I report all my sightings by email, with photos attached, directly to the group/person that was responsible for ringing the specific bird. The responses have been fantastic. It would appear that despite the fact that these field-readable rings have been in use for over 5 years, very few sightings have been reported from South Africa. In four cases my reports were ‘firsts’ for the ringing group with the bird being their first ever to be reported from South Africa. Even when it is not a first, a report from South Africa always generates excitement as it is the furthest country from Europe that the birds migrate to. One sighting of a bird from Germany in 2017 was reported in several newspapers in Germany. According to the Institut fűr Vogelforschung “Vogelwarte Helgoland” this bird has been seen the furthest away of all birds ringed in Lower Saxony since 1909. I have since then reported two more Sandwich Terns that were ringed at the same place (the small island of Baltrum in the Frisian Islands).
Some of the ringers sent me ‘baby photos’ of the birds I reported. Below is a typical one of Sandwich Tern White-7T1 taken on the day it was ringed on the island of Texel in the Netherlands. This bird was seen in its second year at Gansbaai in January and February 2018.
During our summer months Sandwich Terns can usually be found amongst the Common and Swift Terns and gulls that make up the mixed flocks all along our coast. The trick is to find a roosting area which is easily accessible and where you can approach the birds sufficiently close to be able to read the rings. At some locations it is important to get your timing, in relation to the tides, right. My favourite spots are Gansbaai Harbour, Strand and Hermanus (Gearing’s Point).
Although the rings can be read with a scope or binoculars I recommend the use of a camera. The latest generation of ‘super zoom bridge’ cameras are ideal for this. Despite their relatively modest price, they have great zoom capability, fast and accurate autofocus, good image stabilization for handheld shots and have a nice size and weight for handling in the field.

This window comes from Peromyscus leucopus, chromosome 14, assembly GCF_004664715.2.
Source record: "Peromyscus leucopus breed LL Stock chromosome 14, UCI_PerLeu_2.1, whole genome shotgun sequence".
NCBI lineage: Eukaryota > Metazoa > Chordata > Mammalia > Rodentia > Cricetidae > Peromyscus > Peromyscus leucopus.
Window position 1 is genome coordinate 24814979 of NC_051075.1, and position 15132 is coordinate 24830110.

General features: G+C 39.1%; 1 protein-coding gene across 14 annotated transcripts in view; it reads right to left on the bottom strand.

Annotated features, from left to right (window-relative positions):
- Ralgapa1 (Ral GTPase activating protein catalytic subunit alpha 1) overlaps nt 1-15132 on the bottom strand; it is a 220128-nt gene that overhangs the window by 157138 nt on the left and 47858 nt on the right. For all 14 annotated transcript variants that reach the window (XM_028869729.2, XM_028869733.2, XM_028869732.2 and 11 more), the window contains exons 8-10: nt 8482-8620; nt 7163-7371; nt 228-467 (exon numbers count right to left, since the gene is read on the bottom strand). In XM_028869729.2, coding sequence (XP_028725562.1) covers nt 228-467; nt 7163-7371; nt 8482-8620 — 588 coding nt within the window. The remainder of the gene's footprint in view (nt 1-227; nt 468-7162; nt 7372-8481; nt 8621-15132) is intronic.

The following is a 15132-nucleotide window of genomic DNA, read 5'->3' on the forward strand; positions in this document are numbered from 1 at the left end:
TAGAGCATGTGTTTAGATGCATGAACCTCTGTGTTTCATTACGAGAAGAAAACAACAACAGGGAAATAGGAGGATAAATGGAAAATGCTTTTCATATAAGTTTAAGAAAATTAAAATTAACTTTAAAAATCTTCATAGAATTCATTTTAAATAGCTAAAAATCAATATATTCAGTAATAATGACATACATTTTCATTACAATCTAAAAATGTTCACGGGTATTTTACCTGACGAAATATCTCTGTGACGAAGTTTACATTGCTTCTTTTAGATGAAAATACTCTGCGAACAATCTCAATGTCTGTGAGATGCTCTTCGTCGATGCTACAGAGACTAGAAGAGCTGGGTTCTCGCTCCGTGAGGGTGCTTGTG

A list of bird ringing groups/individuals in Europe and the UK that are active in ringing Sandwich Terns with the codes they use can be found at www.crbirding.org/taxonomy/term/2166. If you do not have photos but could read the code on the ring, report the code and colour of the ring. The ringing groups usually respond very quickly by sending you the life history of the bird that has been reported. Please also report all sightings to Tony Tree (firstname.lastname@example.org) who handles the southern/eastern Africa tern database. If you don’t know who to report a sighting to you can send it to Tony or to me and we can assist you.
There is still a lot to be learned about the migration of Sandwich Terns and the field-readable rings have now made it possible for all of us to make a contribution to building up a large database on the birds that visit our shores. In birding terms, finding a ringed bird may not be quite the same as seeing a lifer but I nevertheless find it a very exciting and rewarding activity.
If you need assistance with the reporting of sightings or have any questions, feel free to contact me.
Cell: 083 308 9001
The last two images by Carin Malan of BirdLife Overberg.